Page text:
The growing interest in the system of national schools is closely linked to the political context of those years. In 1988, after years of misapprehension or denial, Gorbachev finally identified the nationality policy as “the most fundamental vital issue of our society” (quoted in Lapidus, 1992, p. 46). Amidst increasing critique with regard to the Soviet nationality policies, ethnic conflicts and threats of disintegration, Gorbachev was forced to assert that
we cannot permit even the smallest people to disappear, the language of even the smallest people to be lost; we cannot permit nihilism with regard to the culture, traditions and history of peoples, be they big or small (Gorbachev 1989 quoted in Lapidus, 1992, p. 60).
Remarkably, in 1989 Uchitel’skaya Gazeta (the Teachers’ newspaper), one of the leading professional publications for educators, introduced a column titled “Ethnos” to mark the importance of education in the ethnic spirit. In the time of political struggles and uncertainty, it was believed that inter-ethnic tensions and disintegration could be prevented with the help of national schools (Dneprov, 1998, p. 48). For the sovereign Russian Federation the nationalization and regionalization of education were also the instruments of building a federal state. The political leaders assumed that stronger national identifications of the regions will help them to achieve firm positions in the political and economic fields. On the societal level, the nationalization was expected to pave the way for the establishment of a democratic civil society (interview with Eduard Dneprov in Moscow 27.5.2005; Srarovoitova 1989 quoted in Ossipov, 1999, p. 191).
At the same time, while stating that the school is the cradle of democracy and humanism, the implementation of democratization was more focused on educational management (shifting the decision-making process from the federal to the regional and municipal levels and from there to the schools) and on the teacher-student-parents relations (more influence on the educational process for all stakeholders). However, on the federal level less attention was paid to equipping children with the necessary knowledge and skills to build a democratic society and to encourage them to take an active role in it. Instead, as a reaction to the over-politicised nature of the Soviet vospitaniye (political and moral education) and the unpredictable situation in the society at large, the educational authorities wanted schools to preserve peace and stability and prevent any political movement or ideology from entering the school. (On the democratization of up-bringing work in comprehensive schools of the RSFSR, 1991.)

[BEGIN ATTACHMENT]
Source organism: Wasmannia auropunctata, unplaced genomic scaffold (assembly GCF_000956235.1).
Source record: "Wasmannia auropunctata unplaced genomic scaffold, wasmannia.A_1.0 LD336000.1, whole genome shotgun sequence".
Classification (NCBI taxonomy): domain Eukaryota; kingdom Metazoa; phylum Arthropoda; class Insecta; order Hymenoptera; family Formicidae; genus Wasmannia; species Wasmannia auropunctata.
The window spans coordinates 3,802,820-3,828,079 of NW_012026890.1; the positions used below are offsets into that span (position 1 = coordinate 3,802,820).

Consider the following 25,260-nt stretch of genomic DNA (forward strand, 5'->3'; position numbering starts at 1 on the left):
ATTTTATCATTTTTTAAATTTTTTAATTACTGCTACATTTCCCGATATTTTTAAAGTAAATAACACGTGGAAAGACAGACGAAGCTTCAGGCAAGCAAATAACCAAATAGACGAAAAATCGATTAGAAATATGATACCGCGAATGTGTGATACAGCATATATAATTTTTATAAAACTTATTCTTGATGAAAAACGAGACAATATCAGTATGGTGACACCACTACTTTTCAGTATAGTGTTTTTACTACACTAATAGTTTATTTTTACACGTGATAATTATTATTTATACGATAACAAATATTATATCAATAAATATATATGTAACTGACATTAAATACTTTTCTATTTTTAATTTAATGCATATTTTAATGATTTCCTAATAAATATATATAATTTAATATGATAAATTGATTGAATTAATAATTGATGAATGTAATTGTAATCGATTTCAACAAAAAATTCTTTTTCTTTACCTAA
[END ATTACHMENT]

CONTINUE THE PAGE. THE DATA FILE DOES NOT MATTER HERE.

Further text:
1992-1999: the development of legal education
The Yeltsin period (1992-1999) was marked by ambiguities. On the one hand, the reform agenda of Perestroika was carried over and formalised in various legislative acts arranging the introduction of human rights and legal education in the school curriculum. On the other hand and increasingly so from the mid-1990s, we see a return to a discourse stressing unity and loyalty to the state, running in an uneasy manner parallel to the democratic reform agenda in the remainder of the 1990s.
The 1992 Law on Education, which was hailed as the first legislative act of the sovereign Russian Federation, clearly reflected the spirit of reform. The act declared the humanitarian character and the priority of universal human values as the first principles of the state policy in education (article 2). It also confirmed the right to receive comprehensive education in other than the Russian language (article 6, point 2). At the same time, the law stated that Russian should be studied in all state licensed schools, except pre-schools, according to the federal educational standards (article 6, point 5). The federal curricula published in 1993 declared that Russian, being the official language of the Russian Federation, should be taught in all schools, but in varying amounts depending on the linguistic situation in the region and the school. However, such statements do not necessarily imply that all federal authorities were aiming at the purposeful consolidation of the Russian nation. In fact, already in 1992 a group of civil servants from the Ministries of Education and Defence drafted a programme of patriotic education, which was rejected by the Ministry of Finances due to the lack of funds, only to be modified and adopted in 20018.